Three exercises for core and posture that don’t SUCK!

Today, I present to you a guest post by no other than Shane McLean himself. It’s like you can hear the Australian accent in the article. Shane is a trainer in Texas, the home of Chuck Norris. He is passionate about anything that includes weights and corrective exercises. Not the corrective exercises that suck though. The real ones that actually work. Today, his article on posture reveals three ways to do something about hunched upper-back and Donal Duck lower-back so you can actually look like you lift. Enjoy!

Nobody tells you that your posture sucks — not your coworkers, your local GP or even your chiropractor. It’s like having a booger up your nose that no one tells you about. People stop, stare and snicker instead. Only a true friend will tell you, “Hey, you’ve got a booger up your nose!” Around two years ago at a fitness conference, Eric Cressey told me I had “anteriorly tilted shoulders” aka “Shane, you look like an ape.” Immediately, I went to check my nose. Here I am, a personal trainer, teaching proper exercise technique and getting my clients in great shape, but I was missing a key ingredient, good posture. Good posture being……..

Are you good or evil? This led to many physical therapy visits which entailed doing unmentionable things to stability balls, lifting pink dumbbells, breathing into balloons and getting wrapped up with resistance bands. Oh, good times. Don’t get me wrong; this was all beneficial, even though at times I wanted to do this:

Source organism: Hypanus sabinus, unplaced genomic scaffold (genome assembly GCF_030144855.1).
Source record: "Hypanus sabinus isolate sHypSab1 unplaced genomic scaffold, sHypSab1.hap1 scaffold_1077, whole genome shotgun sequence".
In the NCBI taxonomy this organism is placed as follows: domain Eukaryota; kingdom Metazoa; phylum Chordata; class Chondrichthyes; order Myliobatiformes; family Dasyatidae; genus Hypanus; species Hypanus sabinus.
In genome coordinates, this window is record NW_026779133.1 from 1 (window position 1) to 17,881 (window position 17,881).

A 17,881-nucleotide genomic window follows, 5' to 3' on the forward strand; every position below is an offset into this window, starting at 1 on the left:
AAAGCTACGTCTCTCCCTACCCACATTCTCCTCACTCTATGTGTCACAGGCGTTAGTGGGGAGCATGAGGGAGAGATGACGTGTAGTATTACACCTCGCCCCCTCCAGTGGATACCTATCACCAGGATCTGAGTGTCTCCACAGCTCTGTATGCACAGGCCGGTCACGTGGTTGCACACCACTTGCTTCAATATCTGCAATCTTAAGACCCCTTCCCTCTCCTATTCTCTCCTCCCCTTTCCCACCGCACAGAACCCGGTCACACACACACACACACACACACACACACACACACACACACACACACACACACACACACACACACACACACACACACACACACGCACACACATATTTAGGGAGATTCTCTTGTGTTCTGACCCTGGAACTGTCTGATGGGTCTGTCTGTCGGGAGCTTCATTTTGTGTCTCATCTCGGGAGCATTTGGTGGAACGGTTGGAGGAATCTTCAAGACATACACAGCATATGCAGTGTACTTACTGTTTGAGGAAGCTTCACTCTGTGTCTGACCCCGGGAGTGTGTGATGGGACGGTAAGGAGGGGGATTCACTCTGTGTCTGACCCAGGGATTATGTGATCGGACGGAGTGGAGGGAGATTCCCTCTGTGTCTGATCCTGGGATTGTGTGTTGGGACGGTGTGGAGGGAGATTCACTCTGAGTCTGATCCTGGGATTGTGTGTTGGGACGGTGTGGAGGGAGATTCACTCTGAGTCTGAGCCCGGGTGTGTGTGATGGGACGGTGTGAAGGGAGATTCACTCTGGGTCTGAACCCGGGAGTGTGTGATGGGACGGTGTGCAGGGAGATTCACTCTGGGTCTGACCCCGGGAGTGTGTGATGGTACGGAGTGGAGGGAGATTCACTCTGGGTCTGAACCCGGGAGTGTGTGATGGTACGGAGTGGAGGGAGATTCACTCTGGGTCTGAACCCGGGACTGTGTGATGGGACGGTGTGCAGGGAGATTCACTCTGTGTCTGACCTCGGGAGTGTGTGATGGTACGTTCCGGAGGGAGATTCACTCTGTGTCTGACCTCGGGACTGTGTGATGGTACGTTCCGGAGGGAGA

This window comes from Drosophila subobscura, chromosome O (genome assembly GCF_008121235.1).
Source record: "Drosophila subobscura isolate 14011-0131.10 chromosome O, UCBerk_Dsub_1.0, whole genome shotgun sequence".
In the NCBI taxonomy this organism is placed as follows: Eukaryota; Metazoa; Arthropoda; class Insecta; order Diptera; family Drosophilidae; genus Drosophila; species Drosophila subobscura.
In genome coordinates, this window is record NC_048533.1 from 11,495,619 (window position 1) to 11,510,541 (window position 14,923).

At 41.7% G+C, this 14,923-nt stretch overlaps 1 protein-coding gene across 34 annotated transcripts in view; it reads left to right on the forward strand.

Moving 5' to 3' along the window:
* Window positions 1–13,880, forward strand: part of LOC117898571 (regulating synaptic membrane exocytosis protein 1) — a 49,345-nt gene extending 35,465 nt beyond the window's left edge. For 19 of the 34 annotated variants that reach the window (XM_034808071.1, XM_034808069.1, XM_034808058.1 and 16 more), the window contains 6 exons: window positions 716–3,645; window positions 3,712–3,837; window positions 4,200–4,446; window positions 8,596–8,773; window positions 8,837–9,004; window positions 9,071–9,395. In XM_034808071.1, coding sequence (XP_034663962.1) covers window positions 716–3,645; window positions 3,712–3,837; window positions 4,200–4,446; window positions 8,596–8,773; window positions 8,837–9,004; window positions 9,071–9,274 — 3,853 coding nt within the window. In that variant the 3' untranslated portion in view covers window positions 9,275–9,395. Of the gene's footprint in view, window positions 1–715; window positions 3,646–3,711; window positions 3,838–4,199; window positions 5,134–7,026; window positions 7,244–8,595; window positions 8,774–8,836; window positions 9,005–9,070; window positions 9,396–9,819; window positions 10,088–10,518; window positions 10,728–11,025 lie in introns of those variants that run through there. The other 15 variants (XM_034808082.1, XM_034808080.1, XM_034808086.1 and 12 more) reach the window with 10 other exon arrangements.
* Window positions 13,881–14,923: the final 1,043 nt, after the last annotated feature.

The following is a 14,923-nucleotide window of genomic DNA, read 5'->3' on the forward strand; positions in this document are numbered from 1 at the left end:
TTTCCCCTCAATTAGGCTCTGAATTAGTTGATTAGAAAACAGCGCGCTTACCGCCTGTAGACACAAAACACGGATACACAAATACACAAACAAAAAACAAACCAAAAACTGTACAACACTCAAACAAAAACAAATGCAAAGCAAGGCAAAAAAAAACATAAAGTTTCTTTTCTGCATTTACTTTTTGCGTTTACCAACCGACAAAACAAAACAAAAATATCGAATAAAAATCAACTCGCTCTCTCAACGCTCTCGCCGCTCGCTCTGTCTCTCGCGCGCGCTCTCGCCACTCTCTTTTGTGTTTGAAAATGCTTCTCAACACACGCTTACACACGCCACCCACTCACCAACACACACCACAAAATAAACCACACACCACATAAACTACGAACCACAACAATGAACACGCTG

But what I longed for was to hold heavy weight in my hands and to get after it. Now, we’ve all heard that as a society we sit too much and hunch over our computers and smart phones a ton. In addition to that, some gym goers (not me of course) spend an inordinate amount of time working on their mirror muscles like biceps curls in the squat rack. Don’t you love those guys? Also, if you’re working in the strength and conditioning field or you’re a workout fiend, you’ve heard that you must pull two to three more times than you push. This is advice almost all of us should still follow because every gym has a guy that skips leg or back day, and it’s not a pretty sight.


Thought I’d start off with the hardest exercise first. There are many forms of overhead carries, but this one scared the bejesus out of me the most. One false step and the barbell, you and the floor become one. Just a little fear in your training can be motivating experience. Maybe this explains barbell squats on a stability ball?

Why it’s good for posture

Overhead carries work on strengthening the upper back muscles such as the Upper Trapezius and Rhomboids, essential for healthy shoulder function and to avoid looking like an ape. Your mid-section is also stabilizing like crazy to avoid you biting the floor. A person can never have enough upper back and core strength, in my humble opinion.

Form considerations

Setting up in the squat rack is ideal but clean, and pressing a barbell overhead works, too. Get a wider than shoulder width grip on the bar, get your biceps by your ears, keep your lower ribcage down and avoid hyperextending your lower back. Take small, slow deliberate steps. Trust me on that one ☺